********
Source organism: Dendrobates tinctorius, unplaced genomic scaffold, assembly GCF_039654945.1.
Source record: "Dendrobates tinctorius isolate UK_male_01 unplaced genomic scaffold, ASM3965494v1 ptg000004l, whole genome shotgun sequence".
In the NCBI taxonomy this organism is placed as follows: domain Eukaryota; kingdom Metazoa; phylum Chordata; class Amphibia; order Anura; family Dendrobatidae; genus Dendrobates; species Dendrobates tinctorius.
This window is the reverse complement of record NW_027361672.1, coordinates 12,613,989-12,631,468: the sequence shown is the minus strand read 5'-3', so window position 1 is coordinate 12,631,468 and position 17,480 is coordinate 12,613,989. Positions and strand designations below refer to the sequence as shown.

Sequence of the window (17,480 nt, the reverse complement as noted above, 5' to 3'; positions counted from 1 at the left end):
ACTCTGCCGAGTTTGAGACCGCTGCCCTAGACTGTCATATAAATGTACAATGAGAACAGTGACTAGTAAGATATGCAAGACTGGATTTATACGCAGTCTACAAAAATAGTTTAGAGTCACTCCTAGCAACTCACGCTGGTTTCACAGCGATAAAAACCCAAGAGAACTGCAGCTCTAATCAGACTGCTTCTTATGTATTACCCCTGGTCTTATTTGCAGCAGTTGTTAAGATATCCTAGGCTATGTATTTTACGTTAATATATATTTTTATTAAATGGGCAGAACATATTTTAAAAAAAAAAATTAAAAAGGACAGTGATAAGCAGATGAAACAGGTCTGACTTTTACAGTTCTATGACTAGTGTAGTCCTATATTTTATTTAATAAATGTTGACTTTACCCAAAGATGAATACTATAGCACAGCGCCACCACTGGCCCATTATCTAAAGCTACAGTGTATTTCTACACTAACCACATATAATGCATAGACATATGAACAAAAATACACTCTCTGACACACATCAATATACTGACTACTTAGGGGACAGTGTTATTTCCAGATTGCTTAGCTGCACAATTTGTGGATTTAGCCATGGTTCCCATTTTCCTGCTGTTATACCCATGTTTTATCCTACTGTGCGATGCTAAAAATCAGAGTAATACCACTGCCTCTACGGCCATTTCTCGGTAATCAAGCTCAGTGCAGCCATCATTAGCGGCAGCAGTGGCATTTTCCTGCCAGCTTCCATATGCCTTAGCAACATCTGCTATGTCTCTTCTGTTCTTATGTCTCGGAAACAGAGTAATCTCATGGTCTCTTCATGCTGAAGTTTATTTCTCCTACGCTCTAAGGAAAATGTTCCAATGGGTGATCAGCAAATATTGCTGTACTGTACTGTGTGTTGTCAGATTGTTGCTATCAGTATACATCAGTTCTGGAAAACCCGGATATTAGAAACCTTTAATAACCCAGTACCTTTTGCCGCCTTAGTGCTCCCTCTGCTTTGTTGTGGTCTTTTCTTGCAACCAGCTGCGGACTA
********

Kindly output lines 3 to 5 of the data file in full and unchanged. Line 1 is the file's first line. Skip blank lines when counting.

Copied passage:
In the NCBI taxonomy this organism is placed as follows: domain Eukaryota; kingdom Metazoa; phylum Chordata; class Amphibia; order Anura; family Dendrobatidae; genus Dendrobates; species Dendrobates tinctorius.
This window is the reverse complement of record NW_027361672.1, coordinates 12,613,989-12,631,468: the sequence shown is the minus strand read 5'-3', so window position 1 is coordinate 12,631,468 and position 17,480 is coordinate 12,613,989. Positions and strand designations below refer to the sequence as shown.

Sequence of the window (17,480 nt, the reverse complement as noted above, 5' to 3'; positions counted from 1 at the left end):